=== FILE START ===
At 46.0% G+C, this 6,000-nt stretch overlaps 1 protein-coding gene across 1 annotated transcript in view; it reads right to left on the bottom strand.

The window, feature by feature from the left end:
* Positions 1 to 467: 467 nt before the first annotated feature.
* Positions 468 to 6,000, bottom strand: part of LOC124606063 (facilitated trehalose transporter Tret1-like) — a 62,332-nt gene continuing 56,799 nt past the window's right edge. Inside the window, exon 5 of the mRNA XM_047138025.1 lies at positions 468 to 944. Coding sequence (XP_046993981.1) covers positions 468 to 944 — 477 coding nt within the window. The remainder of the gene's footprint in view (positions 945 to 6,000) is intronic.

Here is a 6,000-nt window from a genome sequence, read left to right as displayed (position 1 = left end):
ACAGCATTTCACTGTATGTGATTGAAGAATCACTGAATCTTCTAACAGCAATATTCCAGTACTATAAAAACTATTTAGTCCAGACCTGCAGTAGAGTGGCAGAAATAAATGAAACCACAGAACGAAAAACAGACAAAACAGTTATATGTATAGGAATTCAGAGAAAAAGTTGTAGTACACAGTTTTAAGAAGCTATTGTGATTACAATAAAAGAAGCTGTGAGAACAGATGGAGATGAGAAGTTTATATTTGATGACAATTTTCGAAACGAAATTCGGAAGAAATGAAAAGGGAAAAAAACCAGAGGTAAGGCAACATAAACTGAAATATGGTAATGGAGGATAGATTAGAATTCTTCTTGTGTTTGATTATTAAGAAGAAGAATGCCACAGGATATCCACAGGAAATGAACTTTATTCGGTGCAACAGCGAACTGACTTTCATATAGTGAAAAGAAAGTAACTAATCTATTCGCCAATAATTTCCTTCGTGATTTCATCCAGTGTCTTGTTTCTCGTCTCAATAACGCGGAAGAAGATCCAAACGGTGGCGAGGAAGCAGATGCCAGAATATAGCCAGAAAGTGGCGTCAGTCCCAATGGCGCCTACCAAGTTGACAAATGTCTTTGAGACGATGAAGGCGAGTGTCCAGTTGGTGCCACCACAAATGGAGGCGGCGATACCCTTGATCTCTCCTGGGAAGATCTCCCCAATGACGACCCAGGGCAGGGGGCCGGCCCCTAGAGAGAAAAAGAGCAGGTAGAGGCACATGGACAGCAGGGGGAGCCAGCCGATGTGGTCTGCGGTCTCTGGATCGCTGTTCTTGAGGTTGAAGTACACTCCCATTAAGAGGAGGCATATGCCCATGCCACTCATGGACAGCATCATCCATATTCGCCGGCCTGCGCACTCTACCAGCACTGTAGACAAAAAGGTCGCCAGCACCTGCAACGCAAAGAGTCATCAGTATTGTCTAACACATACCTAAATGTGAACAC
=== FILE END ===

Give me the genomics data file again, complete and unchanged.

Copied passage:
At 46.0% G+C, this 6,000-nt stretch overlaps 1 protein-coding gene across 1 annotated transcript in view; it reads right to left on the bottom strand.

The window, feature by feature from the left end:
* Positions 1 to 467: 467 nt before the first annotated feature.
* Positions 468 to 6,000, bottom strand: part of LOC124606063 (facilitated trehalose transporter Tret1-like) — a 62,332-nt gene continuing 56,799 nt past the window's right edge. Inside the window, exon 5 of the mRNA XM_047138025.1 lies at positions 468 to 944. Coding sequence (XP_046993981.1) covers positions 468 to 944 — 477 coding nt within the window. The remainder of the gene's footprint in view (positions 945 to 6,000) is intronic.

Here is a 6,000-nt window from a genome sequence, read left to right as displayed (position 1 = left end):
ACAGCATTTCACTGTATGTGATTGAAGAATCACTGAATCTTCTAACAGCAATATTCCAGTACTATAAAAACTATTTAGTCCAGACCTGCAGTAGAGTGGCAGAAATAAATGAAACCACAGAACGAAAAACAGACAAAACAGTTATATGTATAGGAATTCAGAGAAAAAGTTGTAGTACACAGTTTTAAGAAGCTATTGTGATTACAATAAAAGAAGCTGTGAGAACAGATGGAGATGAGAAGTTTATATTTGATGACAATTTTCGAAACGAAATTCGGAAGAAATGAAAAGGGAAAAAAACCAGAGGTAAGGCAACATAAACTGAAATATGGTAATGGAGGATAGATTAGAATTCTTCTTGTGTTTGATTATTAAGAAGAAGAATGCCACAGGATATCCACAGGAAATGAACTTTATTCGGTGCAACAGCGAACTGACTTTCATATAGTGAAAAGAAAGTAACTAATCTATTCGCCAATAATTTCCTTCGTGATTTCATCCAGTGTCTTGTTTCTCGTCTCAATAACGCGGAAGAAGATCCAAACGGTGGCGAGGAAGCAGATGCCAGAATATAGCCAGAAAGTGGCGTCAGTCCCAATGGCGCCTACCAAGTTGACAAATGTCTTTGAGACGATGAAGGCGAGTGTCCAGTTGGTGCCACCACAAATGGAGGCGGCGATACCCTTGATCTCTCCTGGGAAGATCTCCCCAATGACGACCCAGGGCAGGGGGCCGGCCCCTAGAGAGAAAAAGAGCAGGTAGAGGCACATGGACAGCAGGGGGAGCCAGCCGATGTGGTCTGCGGTCTCTGGATCGCTGTTCTTGAGGTTGAAGTACACTCCCATTAAGAGGAGGCATATGCCCATGCCACTCATGGACAGCATCATCCATATTCGCCGGCCTGCGCACTCTACCAGCACTGTAGACAAAAAGGTCGCCAGCACCTGCAACGCAAAGAGTCATCAGTATTGTCTAACACATACCTAAATGTGAACAC